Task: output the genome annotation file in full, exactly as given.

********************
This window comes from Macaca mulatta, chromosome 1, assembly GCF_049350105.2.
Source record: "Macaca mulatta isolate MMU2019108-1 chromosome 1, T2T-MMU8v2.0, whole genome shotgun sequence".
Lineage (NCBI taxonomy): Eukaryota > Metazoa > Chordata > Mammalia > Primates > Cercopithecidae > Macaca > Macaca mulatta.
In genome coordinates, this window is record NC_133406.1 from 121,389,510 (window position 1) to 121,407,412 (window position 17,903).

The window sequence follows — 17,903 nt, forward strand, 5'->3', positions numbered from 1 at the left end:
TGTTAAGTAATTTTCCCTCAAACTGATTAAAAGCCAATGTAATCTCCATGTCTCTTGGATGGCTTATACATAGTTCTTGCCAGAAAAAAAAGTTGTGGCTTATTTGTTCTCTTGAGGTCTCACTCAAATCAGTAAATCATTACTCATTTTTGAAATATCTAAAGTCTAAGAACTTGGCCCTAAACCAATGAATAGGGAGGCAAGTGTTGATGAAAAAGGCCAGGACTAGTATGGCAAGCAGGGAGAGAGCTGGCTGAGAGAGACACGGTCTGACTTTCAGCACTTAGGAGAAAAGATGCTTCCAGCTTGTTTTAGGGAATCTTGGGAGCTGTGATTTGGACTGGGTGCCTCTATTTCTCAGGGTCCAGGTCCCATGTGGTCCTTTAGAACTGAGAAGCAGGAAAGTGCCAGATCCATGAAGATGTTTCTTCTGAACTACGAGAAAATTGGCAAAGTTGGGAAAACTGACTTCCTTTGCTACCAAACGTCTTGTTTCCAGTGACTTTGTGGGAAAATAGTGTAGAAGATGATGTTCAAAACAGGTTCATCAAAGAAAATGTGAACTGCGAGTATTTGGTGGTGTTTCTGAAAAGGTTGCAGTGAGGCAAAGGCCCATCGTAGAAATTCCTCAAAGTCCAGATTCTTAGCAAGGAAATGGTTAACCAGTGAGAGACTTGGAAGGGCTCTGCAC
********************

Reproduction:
This window comes from Macaca mulatta, chromosome 1, assembly GCF_049350105.2.
Source record: "Macaca mulatta isolate MMU2019108-1 chromosome 1, T2T-MMU8v2.0, whole genome shotgun sequence".
Lineage (NCBI taxonomy): Eukaryota > Metazoa > Chordata > Mammalia > Primates > Cercopithecidae > Macaca > Macaca mulatta.
In genome coordinates, this window is record NC_133406.1 from 121,389,510 (window position 1) to 121,407,412 (window position 17,903).

The window sequence follows — 17,903 nt, forward strand, 5'->3', positions numbered from 1 at the left end:
TGTTAAGTAATTTTCCCTCAAACTGATTAAAAGCCAATGTAATCTCCATGTCTCTTGGATGGCTTATACATAGTTCTTGCCAGAAAAAAAAGTTGTGGCTTATTTGTTCTCTTGAGGTCTCACTCAAATCAGTAAATCATTACTCATTTTTGAAATATCTAAAGTCTAAGAACTTGGCCCTAAACCAATGAATAGGGAGGCAAGTGTTGATGAAAAAGGCCAGGACTAGTATGGCAAGCAGGGAGAGAGCTGGCTGAGAGAGACACGGTCTGACTTTCAGCACTTAGGAGAAAAGATGCTTCCAGCTTGTTTTAGGGAATCTTGGGAGCTGTGATTTGGACTGGGTGCCTCTATTTCTCAGGGTCCAGGTCCCATGTGGTCCTTTAGAACTGAGAAGCAGGAAAGTGCCAGATCCATGAAGATGTTTCTTCTGAACTACGAGAAAATTGGCAAAGTTGGGAAAACTGACTTCCTTTGCTACCAAACGTCTTGTTTCCAGTGACTTTGTGGGAAAATAGTGTAGAAGATGATGTTCAAAACAGGTTCATCAAAGAAAATGTGAACTGCGAGTATTTGGTGGTGTTTCTGAAAAGGTTGCAGTGAGGCAAAGGCCCATCGTAGAAATTCCTCAAAGTCCAGATTCTTAGCAAGGAAATGGTTAACCAGTGAGAGACTTGGAAGGGCTCTGCAC